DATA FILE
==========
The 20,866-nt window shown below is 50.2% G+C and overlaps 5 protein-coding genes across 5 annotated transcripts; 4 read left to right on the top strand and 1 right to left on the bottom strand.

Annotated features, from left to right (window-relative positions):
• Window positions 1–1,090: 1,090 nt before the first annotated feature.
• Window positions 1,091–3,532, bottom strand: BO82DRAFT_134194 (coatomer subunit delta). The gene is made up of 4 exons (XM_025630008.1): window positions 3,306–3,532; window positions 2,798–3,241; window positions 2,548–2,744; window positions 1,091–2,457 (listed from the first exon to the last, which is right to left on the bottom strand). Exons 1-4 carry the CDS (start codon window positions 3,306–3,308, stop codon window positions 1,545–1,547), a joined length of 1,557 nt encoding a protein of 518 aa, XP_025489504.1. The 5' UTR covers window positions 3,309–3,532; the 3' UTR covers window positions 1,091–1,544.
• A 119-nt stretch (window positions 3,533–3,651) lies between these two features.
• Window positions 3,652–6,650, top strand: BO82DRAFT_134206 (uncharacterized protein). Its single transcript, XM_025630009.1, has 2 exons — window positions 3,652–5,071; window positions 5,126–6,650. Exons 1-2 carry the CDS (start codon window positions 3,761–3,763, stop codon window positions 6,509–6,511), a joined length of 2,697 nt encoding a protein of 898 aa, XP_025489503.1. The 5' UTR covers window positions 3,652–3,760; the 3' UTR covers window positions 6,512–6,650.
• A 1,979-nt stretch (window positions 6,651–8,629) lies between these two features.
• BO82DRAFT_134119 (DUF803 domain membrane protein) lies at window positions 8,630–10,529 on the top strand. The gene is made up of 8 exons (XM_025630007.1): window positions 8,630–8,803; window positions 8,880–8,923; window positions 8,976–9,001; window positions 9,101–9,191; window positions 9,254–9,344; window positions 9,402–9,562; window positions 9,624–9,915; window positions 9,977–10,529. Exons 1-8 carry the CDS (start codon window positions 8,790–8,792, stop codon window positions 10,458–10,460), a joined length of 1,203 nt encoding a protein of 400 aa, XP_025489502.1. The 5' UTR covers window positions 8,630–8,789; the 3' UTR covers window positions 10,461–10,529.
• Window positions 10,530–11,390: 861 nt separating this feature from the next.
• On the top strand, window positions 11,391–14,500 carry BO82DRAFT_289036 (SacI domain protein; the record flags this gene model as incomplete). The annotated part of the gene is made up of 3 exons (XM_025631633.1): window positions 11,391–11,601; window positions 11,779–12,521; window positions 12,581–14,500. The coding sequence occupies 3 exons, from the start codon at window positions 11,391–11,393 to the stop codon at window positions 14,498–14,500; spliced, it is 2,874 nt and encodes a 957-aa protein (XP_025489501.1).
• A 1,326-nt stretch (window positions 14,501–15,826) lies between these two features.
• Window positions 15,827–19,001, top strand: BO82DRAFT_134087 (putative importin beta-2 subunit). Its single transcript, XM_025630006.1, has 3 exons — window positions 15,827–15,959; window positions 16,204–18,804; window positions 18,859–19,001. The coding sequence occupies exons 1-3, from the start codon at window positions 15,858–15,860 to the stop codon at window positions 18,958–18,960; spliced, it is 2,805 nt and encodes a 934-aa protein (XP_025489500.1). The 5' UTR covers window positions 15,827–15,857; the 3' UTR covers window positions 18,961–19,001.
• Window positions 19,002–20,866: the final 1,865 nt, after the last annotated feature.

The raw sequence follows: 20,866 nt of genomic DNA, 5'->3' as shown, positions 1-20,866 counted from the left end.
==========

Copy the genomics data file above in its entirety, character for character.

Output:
The 20,866-nt window shown below is 50.2% G+C and overlaps 5 protein-coding genes across 5 annotated transcripts; 4 read left to right on the top strand and 1 right to left on the bottom strand.

Annotated features, from left to right (window-relative positions):
• Window positions 1–1,090: 1,090 nt before the first annotated feature.
• Window positions 1,091–3,532, bottom strand: BO82DRAFT_134194 (coatomer subunit delta). The gene is made up of 4 exons (XM_025630008.1): window positions 3,306–3,532; window positions 2,798–3,241; window positions 2,548–2,744; window positions 1,091–2,457 (listed from the first exon to the last, which is right to left on the bottom strand). Exons 1-4 carry the CDS (start codon window positions 3,306–3,308, stop codon window positions 1,545–1,547), a joined length of 1,557 nt encoding a protein of 518 aa, XP_025489504.1. The 5' UTR covers window positions 3,309–3,532; the 3' UTR covers window positions 1,091–1,544.
• A 119-nt stretch (window positions 3,533–3,651) lies between these two features.
• Window positions 3,652–6,650, top strand: BO82DRAFT_134206 (uncharacterized protein). Its single transcript, XM_025630009.1, has 2 exons — window positions 3,652–5,071; window positions 5,126–6,650. Exons 1-2 carry the CDS (start codon window positions 3,761–3,763, stop codon window positions 6,509–6,511), a joined length of 2,697 nt encoding a protein of 898 aa, XP_025489503.1. The 5' UTR covers window positions 3,652–3,760; the 3' UTR covers window positions 6,512–6,650.
• A 1,979-nt stretch (window positions 6,651–8,629) lies between these two features.
• BO82DRAFT_134119 (DUF803 domain membrane protein) lies at window positions 8,630–10,529 on the top strand. The gene is made up of 8 exons (XM_025630007.1): window positions 8,630–8,803; window positions 8,880–8,923; window positions 8,976–9,001; window positions 9,101–9,191; window positions 9,254–9,344; window positions 9,402–9,562; window positions 9,624–9,915; window positions 9,977–10,529. Exons 1-8 carry the CDS (start codon window positions 8,790–8,792, stop codon window positions 10,458–10,460), a joined length of 1,203 nt encoding a protein of 400 aa, XP_025489502.1. The 5' UTR covers window positions 8,630–8,789; the 3' UTR covers window positions 10,461–10,529.
• Window positions 10,530–11,390: 861 nt separating this feature from the next.
• On the top strand, window positions 11,391–14,500 carry BO82DRAFT_289036 (SacI domain protein; the record flags this gene model as incomplete). The annotated part of the gene is made up of 3 exons (XM_025631633.1): window positions 11,391–11,601; window positions 11,779–12,521; window positions 12,581–14,500. The coding sequence occupies 3 exons, from the start codon at window positions 11,391–11,393 to the stop codon at window positions 14,498–14,500; spliced, it is 2,874 nt and encodes a 957-aa protein (XP_025489501.1).
• A 1,326-nt stretch (window positions 14,501–15,826) lies between these two features.
• Window positions 15,827–19,001, top strand: BO82DRAFT_134087 (putative importin beta-2 subunit). Its single transcript, XM_025630006.1, has 3 exons — window positions 15,827–15,959; window positions 16,204–18,804; window positions 18,859–19,001. The coding sequence occupies exons 1-3, from the start codon at window positions 15,858–15,860 to the stop codon at window positions 18,958–18,960; spliced, it is 2,805 nt and encodes a 934-aa protein (XP_025489500.1). The 5' UTR covers window positions 15,827–15,857; the 3' UTR covers window positions 18,961–19,001.
• Window positions 19,002–20,866: the final 1,865 nt, after the last annotated feature.

The raw sequence follows: 20,866 nt of genomic DNA, 5'->3' as shown, positions 1-20,866 counted from the left end.